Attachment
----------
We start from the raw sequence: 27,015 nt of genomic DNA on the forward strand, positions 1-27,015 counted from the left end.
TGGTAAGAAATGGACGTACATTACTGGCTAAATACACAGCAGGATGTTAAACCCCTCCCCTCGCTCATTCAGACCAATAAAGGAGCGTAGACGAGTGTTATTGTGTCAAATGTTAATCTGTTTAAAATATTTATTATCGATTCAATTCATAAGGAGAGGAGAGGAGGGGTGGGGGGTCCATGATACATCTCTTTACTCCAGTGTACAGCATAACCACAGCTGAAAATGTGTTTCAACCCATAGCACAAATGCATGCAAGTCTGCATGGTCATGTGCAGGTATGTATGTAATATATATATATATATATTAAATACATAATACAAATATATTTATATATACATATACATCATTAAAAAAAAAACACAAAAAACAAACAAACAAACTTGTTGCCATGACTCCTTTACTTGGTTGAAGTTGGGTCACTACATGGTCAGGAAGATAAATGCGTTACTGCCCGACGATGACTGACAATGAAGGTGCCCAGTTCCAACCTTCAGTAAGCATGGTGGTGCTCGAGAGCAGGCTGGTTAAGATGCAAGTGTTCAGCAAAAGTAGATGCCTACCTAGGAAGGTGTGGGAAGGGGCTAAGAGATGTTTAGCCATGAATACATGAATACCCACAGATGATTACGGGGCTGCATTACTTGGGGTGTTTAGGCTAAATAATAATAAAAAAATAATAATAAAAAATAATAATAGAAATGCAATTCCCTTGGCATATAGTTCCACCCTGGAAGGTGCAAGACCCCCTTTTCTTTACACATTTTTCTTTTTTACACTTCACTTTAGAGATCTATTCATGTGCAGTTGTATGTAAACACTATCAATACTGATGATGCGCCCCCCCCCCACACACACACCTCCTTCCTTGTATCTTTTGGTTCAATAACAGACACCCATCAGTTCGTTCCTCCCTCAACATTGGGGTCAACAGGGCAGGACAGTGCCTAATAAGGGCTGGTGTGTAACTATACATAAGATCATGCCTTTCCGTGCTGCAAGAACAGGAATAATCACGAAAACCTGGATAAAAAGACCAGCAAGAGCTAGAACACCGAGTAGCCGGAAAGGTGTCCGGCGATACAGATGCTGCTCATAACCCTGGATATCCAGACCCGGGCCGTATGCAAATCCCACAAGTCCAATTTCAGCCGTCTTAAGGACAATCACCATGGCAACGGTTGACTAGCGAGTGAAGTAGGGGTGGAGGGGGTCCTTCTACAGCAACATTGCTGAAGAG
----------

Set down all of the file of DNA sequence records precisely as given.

We start from the raw sequence: 27,015 nt of genomic DNA on the forward strand, positions 1-27,015 counted from the left end.
TGGTAAGAAATGGACGTACATTACTGGCTAAATACACAGCAGGATGTTAAACCCCTCCCCTCGCTCATTCAGACCAATAAAGGAGCGTAGACGAGTGTTATTGTGTCAAATGTTAATCTGTTTAAAATATTTATTATCGATTCAATTCATAAGGAGAGGAGAGGAGGGGTGGGGGGTCCATGATACATCTCTTTACTCCAGTGTACAGCATAACCACAGCTGAAAATGTGTTTCAACCCATAGCACAAATGCATGCAAGTCTGCATGGTCATGTGCAGGTATGTATGTAATATATATATATATATATTAAATACATAATACAAATATATTTATATATACATATACATCATTAAAAAAAAAACACAAAAAACAAACAAACAAACTTGTTGCCATGACTCCTTTACTTGGTTGAAGTTGGGTCACTACATGGTCAGGAAGATAAATGCGTTACTGCCCGACGATGACTGACAATGAAGGTGCCCAGTTCCAACCTTCAGTAAGCATGGTGGTGCTCGAGAGCAGGCTGGTTAAGATGCAAGTGTTCAGCAAAAGTAGATGCCTACCTAGGAAGGTGTGGGAAGGGGCTAAGAGATGTTTAGCCATGAATACATGAATACCCACAGATGATTACGGGGCTGCATTACTTGGGGTGTTTAGGCTAAATAATAATAAAAAAATAATAATAAAAAATAATAATAGAAATGCAATTCCCTTGGCATATAGTTCCACCCTGGAAGGTGCAAGACCCCCTTTTCTTTACACATTTTTCTTTTTTACACTTCACTTTAGAGATCTATTCATGTGCAGTTGTATGTAAACACTATCAATACTGATGATGCGCCCCCCCCCCACACACACACCTCCTTCCTTGTATCTTTTGGTTCAATAACAGACACCCATCAGTTCGTTCCTCCCTCAACATTGGGGTCAACAGGGCAGGACAGTGCCTAATAAGGGCTGGTGTGTAACTATACATAAGATCATGCCTTTCCGTGCTGCAAGAACAGGAATAATCACGAAAACCTGGATAAAAAGACCAGCAAGAGCTAGAACACCGAGTAGCCGGAAAGGTGTCCGGCGATACAGATGCTGCTCATAACCCTGGATATCCAGACCCGGGCCGTATGCAAATCCCACAAGTCCAATTTCAGCCGTCTTAAGGACAATCACCATGGCAACGGTTGACTAGCGAGTGAAGTAGGGGTGGAGGGGGTCCTTCTACAGCAACATTGCTGAAGAG